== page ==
To me, it seems as though the piece is a rock formation, more than stone that was lovingly and thoughtfully sculpted into shape.
Looking at it and remembering that it is a solid piece of rock is kind of difficult and confusing, because she looks so soft and diaphanous.
There is also something about transformation in the piece, with how the texture of her changes from the back to the front, she's rougher in the back and progressively gets smoother as you go to her front.

Joshua is a colleague at the New York Academy of Art, a Sculpture Major taking the anatomy track.
Here you have some fun pictures that I took of her.

Friday, March 20, 2015


Yesterday, I printed my third limestone lithography. I don't really know if I'm using the correct terms for things, like, I don't know what the name of a copy is. A lithography? Fucked if I know.

Either way, this last one that I printed yesterday, a total of 18 copies came out, one of them is mine, 6 are proofs and the other ones are "official" copies. That's another thing that I don't know what it's called. I know how to sign and number them, though, not completely ignorant.
Either way, I'm learning.
I really like the stone, don't know why. I think maybe, because by the time that I got to it, I became more familiar with the whole process, which is tedious as fucking shit. When this class started, we worked over aluminum plates, which made me want to rip my tits out. Trying to get that done made me realize that when I go to hell, they will have me making aluminum plate lithography.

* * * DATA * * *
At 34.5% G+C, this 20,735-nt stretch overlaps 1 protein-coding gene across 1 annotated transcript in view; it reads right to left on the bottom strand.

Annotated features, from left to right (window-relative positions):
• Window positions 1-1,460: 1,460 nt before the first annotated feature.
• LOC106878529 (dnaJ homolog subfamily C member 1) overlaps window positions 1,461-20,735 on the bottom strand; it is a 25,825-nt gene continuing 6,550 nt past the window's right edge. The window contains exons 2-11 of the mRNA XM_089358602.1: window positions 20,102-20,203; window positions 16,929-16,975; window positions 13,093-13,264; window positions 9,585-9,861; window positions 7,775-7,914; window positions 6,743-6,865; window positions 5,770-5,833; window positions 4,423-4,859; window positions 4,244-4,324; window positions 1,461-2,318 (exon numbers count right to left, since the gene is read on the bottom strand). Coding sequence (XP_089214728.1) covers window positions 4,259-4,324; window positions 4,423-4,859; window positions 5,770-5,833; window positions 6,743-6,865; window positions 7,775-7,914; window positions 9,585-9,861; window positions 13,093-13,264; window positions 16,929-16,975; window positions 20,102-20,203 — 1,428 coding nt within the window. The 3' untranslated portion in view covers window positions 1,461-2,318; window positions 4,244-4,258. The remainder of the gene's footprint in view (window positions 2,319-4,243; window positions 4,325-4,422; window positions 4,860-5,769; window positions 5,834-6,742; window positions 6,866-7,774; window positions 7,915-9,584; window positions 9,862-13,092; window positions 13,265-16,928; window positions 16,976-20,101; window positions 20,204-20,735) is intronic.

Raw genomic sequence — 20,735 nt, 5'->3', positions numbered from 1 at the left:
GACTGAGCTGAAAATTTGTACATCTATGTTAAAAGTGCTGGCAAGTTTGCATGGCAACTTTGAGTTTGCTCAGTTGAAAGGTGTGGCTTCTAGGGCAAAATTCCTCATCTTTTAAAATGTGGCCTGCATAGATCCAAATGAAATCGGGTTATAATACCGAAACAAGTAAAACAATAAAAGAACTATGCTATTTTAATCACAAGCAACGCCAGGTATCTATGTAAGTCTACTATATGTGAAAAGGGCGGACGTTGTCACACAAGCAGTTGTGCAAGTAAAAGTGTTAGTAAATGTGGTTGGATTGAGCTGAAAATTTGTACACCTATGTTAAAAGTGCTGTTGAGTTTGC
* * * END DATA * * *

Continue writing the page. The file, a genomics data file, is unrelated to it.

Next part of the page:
I was really excited to print this one, I seriously fucking love the drawing. I freehanded it over the stone, where erasing is a pain in the ass, just like everything else. You can't just draw and erase like when you're working on paper.
So, I freehanded the drawing, based on a picture that I took of myself wearing a beanie that has horns/ears. Everybody said they were horns and I got a kick out of that.
Printing him was more troublesome than the previous two lithographs and I think it's because I didn't care for those as much as I care about this one. I love the shit out of this drawing and I wanted it to be perfect, I was getting all picky about the stainy shit on it, smudges, scumming. The proofs on newspaper came out pristine, but when I put in the Stonehenge, shit started to happen.